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How to Negotiate Successfully:  Hope Tactics (Part 3)

Posted by Andrew PIHF on Apr 20, 2017 12:38:52 PM

Part 3:  Hope Tactics

You say HOPE, he says GREED.  Either way, there’s some real optimism in the air.  Hope tactics point the conversation towards the most positive, top-line-growin’ scenarios imaginable.  If you’re selling hope, then you want to keep your approach happy, big-picture, and super-confident. 

Power makes him think he has no alternatives – fear makes him feel that all his alternatives are worse.  Appropriate use of hope tactics makes him think that he’s lucky to have you.  There’s a fortune on the other side of that wall, and you are the guy to navigate and open doors for him. 


Hope-Greed tactics are usually intended to focus the negotiation on variables that will increase the size of the total deal and/or the counterparty’s profits.  If you are fortunate, these tactics may get him to reveal his optimistic goal and collaborate with you to make it happen.  Less positive but still useful is when they push back to tell you what can go wrong – in other words, what they’re afraid of.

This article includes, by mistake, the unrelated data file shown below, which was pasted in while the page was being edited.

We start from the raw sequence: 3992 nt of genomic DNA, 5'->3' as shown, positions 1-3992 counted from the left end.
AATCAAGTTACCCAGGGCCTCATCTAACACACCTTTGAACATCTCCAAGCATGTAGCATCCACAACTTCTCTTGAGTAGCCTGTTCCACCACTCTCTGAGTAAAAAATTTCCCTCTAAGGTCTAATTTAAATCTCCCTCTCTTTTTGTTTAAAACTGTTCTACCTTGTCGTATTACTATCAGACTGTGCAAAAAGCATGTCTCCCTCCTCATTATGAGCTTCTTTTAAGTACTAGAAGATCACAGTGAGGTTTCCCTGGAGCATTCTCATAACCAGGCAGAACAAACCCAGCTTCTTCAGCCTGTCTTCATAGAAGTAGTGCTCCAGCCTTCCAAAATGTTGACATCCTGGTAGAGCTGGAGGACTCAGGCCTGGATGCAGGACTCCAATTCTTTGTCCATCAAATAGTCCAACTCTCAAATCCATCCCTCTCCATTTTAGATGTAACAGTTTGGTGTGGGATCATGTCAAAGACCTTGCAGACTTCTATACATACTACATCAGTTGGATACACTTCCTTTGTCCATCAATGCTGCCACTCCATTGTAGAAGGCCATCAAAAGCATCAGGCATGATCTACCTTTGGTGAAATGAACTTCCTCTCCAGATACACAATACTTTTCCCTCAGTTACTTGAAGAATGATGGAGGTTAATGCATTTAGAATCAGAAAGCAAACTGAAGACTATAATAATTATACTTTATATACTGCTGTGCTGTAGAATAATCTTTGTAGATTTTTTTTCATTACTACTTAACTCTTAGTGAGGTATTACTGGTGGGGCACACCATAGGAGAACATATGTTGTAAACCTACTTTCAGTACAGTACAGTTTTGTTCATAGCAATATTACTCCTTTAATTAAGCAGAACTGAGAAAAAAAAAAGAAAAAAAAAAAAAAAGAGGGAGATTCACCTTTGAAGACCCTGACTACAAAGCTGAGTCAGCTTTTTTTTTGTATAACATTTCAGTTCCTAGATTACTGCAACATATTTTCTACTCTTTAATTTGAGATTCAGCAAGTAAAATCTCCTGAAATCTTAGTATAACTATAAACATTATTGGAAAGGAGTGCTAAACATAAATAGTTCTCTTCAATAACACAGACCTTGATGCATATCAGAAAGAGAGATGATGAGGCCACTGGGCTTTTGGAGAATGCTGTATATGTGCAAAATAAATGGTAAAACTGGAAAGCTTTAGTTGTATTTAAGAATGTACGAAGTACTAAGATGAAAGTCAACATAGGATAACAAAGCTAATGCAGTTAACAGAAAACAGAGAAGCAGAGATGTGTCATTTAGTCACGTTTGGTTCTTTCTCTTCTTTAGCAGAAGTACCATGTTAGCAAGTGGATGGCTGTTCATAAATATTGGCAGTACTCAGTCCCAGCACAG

FlashMBA's Negotiators Toolkit

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Topics: Tactics, how to negotiate, PIHF, Hope

How to Negotiate Successfully:  Power or Influence (Part 2)

Posted by Andrew PIHF on Apr 6, 2017 2:26:31 AM

Part 2:  Influence – Hope or Fear?

If you have better alternatives than your counterparty and really don’t see any value in building a long-term relationship, then you are in a good position to use POWER TACTICS.  The only downside here is that if you do it right, then the guy across the table will try to replace or go around you the first chance he gets.  That’s ok with you, though.  That’s what the power play is all about:  leveraging your advantage and maximizing the value of this transaction. Most of the time, however, you are an influencer.  Either you need the relationship or you don't have the power to force the terms of a transaction.  What's next?

FlashMBA's Negotiators Toolkit

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Topics: Tactics, how to negotiate, PIHF, Fear, Hope, Influence

Tactical Tuesday: Good Friends (aka: Besties)

Posted by Andrew Hupert on Mar 29, 2017 2:54:04 AM

Good Friends

AKA: Besties, BFFs, Let's do lunch

Some deals are enhanced when you can build a cordial, professional relationship, and one of the best ways to do that is to get your counterparty out of the office and into neutral territory. Friendly is great, as long as it helps you. That means doing the analysis first, and then taking the lead on process issues, like picking the setting and engineering the terms of the new relationship.   At the end of the day, however, you have to make sure that the time and effort you put in is justified with specific gains.

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Topics: Tactical Tuesday, Tactics, how to negotiate, relationship building